- The Washington Times - Monday, August 18, 2014

Local business owners in Ferguson, Missouri, are struggling to stay open for business amid the looting and violence sparked by the shooting death of an unarmed black teenager by a police officer.

Charlie Ked, who runs Elite Liquor on West Florissant Avenue, said employees are sleeping at the store and keeping irregular hours timed to take advantage of lulls in the turmoil.

“We open and on and off,” said Mr. Ked in a telephone interview. “We lost a lot of money. They [looters] steal a lot of liquor, a lot of cigarettes.”

So far there are no estimates of the economic hit to the suburban community, but the St. Louis Business Journal reports that more than 30 businesses have suffered damage, including broken windows and stolen goods, since rioting began in the days after the Aug. 9 shooting.

Many stores have reduced their hours, in some cases at the request of law enforcement, but they’re the lucky ones. Other businesses have sustained damage so severe that they’ve been forced to close, such as a QuikTrip gas station that was razed last weekend.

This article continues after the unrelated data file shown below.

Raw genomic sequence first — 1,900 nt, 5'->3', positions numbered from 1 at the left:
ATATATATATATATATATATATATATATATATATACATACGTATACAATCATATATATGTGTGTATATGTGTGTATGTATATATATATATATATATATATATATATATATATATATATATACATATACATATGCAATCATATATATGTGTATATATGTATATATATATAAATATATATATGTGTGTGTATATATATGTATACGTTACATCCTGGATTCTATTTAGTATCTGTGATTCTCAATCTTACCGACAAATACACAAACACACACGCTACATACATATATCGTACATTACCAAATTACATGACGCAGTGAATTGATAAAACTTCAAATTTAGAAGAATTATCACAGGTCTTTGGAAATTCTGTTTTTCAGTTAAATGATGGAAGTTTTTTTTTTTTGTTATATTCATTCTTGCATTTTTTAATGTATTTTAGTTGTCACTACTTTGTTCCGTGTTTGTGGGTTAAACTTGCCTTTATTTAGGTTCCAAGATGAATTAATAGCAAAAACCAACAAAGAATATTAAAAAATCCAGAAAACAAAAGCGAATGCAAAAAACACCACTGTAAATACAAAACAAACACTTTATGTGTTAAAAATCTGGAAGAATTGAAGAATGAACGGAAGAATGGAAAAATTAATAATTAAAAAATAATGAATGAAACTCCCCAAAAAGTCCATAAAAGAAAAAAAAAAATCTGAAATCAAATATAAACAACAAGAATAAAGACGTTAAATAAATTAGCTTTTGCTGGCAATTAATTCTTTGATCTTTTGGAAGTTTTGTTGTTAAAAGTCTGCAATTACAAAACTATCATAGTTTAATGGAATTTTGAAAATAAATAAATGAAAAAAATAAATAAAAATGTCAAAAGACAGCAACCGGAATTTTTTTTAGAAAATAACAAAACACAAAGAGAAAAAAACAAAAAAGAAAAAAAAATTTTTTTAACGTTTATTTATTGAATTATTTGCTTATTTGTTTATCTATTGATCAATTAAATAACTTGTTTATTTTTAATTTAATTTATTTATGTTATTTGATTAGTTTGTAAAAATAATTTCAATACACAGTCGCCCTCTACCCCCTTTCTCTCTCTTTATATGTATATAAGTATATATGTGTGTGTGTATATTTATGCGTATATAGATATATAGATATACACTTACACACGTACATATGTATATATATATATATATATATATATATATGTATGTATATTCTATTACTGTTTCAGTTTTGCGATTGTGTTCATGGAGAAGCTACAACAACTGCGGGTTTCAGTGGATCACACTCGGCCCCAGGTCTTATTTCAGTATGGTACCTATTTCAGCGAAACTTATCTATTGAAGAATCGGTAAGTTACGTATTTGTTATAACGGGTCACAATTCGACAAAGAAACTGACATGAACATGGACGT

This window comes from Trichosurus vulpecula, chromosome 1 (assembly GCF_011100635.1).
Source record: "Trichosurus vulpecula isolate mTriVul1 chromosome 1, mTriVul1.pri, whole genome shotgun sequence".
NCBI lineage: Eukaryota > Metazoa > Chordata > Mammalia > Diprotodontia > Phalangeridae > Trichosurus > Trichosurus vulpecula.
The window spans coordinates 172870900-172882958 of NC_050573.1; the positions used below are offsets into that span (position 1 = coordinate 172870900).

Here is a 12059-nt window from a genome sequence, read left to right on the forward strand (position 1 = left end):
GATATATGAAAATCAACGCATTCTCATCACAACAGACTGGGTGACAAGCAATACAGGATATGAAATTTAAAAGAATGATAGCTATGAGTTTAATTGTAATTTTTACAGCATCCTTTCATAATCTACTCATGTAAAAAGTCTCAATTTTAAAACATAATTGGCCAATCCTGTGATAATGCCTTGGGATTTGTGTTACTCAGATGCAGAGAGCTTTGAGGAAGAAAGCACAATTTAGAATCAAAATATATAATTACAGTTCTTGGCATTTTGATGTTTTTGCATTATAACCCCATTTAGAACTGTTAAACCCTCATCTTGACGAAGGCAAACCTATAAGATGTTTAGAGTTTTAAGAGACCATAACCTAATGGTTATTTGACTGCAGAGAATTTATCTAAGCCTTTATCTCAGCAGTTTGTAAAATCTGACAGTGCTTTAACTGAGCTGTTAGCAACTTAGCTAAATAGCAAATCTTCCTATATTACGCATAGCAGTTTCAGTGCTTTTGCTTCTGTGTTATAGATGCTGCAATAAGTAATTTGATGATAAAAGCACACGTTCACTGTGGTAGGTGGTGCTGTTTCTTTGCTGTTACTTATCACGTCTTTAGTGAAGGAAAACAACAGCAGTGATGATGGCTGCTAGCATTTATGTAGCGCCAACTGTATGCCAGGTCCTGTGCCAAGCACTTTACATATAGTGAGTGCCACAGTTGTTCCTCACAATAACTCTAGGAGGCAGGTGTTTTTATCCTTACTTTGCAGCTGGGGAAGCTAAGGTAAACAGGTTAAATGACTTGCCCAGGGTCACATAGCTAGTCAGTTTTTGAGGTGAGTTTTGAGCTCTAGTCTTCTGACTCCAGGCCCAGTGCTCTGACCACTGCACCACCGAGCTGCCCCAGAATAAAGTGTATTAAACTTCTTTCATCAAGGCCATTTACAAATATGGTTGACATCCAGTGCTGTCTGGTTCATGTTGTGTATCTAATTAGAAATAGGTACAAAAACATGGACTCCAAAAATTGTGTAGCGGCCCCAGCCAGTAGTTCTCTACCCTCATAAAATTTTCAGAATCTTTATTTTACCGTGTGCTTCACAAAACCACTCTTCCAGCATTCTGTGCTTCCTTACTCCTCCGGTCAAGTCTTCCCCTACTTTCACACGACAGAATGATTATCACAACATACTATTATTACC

John Zisser of Zisser Tire and Auto Services told the Business Journal that damage and inventory loss could top $100,000. He was able to open his doors after replacing broken windows with plywood board and hanging up a “Now Open” banner.

SEE ALSO: Obama appeals for calm from protesters, law enforcement in Ferguson, Missouri

The rioting erupted in the wake of memorial vigils for Michael Brown, 18, who was shot six times by Ferguson police officer Darren Wilson. Police later released video showing Brown robbing a convenience store and pushing a clerk.

• Valerie Richardson can be reached at vrichardson@washingtontimes.com.

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